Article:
SickKids gives it 100% for 100 donors

A new "VS" campaign has a month-long focus on the goal of building a new operating suite.

SickKids VS 100 Today_Hartley

SickKids is using its newly launched “VS” platform for a new one-month fundraising approach.

The new Toronto-area campaign, “SickKids VS 100 Today,” has a goal of signing on 100 new donors per day for 30 days – enough to revamp one of its 11 outdated operating suites.

The crowdfunding-esque approach is a first for the organization, which generally sticks with trying to raise unrestricted, general funds for its work.

However, focusing on one specific, tangible result of money raised was important for this campaign, says Lori Davison, VP, brand strategy and communications at SickKids Foundation. Being such a large organization, some people don’t realize where exactly the money is going and unlike other non-profits, it’s tough to see a well being built, so to speak.

The campaign officially launches Nov. 20 and will centre on a new 30-second TV spot featuring Hartley, a patient who has been through 17 surgeries in his young life. Energetic in tone, the ad is meant to shed light on the benefits that a new operating area could have.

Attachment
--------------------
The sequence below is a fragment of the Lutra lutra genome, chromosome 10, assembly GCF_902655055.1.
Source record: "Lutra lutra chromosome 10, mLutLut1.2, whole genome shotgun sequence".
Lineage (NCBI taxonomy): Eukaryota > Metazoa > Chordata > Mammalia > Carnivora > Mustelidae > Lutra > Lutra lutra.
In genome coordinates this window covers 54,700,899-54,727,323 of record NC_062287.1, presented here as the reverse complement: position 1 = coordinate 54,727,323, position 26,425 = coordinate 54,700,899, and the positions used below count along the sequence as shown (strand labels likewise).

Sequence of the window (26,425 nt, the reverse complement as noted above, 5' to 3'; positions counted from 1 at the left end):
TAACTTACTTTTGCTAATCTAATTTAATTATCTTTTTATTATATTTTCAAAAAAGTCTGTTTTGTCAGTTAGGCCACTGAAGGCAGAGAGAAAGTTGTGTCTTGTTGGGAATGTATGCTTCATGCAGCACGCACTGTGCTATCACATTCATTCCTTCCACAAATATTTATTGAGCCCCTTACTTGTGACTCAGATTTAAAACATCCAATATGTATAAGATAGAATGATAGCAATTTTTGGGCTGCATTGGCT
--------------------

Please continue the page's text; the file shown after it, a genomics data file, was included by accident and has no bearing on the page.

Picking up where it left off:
Online, SickKids is using a 360-degree VR video to take viewers on a guided tour of both an older operating suite and a state-of-the art one with Dr. Christopher Caldarone, surgeon-in-chief at SickKids.

The push will also include the 15-second broadcast spots from the “VS” anthem and OOH with the specific call-to-action around the “SickKids VS 100 Today” theme. A takeover of Toronto’s Billy Bishop airport will also be particularly important, as that’s where the organization has seen an uptake in monthly donor sign-ups, likely because they have time to engage, Davison says.

The entire campaign will be supported through NewsTalk 1010 through the month, with the station holding a radiothon on Dec. 20, where SickKids hopes to announce it’s reached its fundraising goal.

At launch, with its “SickKids VS Undeniable” anthem spot, the campaign did spark some controversy, in part with people who thought the new creative was too violent.

As the campaign has rolled out, though, that’s been dialed down (the second spot in the campaign, “SickKids VS Cancer,” took a more subdued approach), Davison says. A social media audit has also found that for every one negative comment about the campaign, there are 10,000 positive ones, she adds.

SickKids works with Cossette on creative and OMD on media.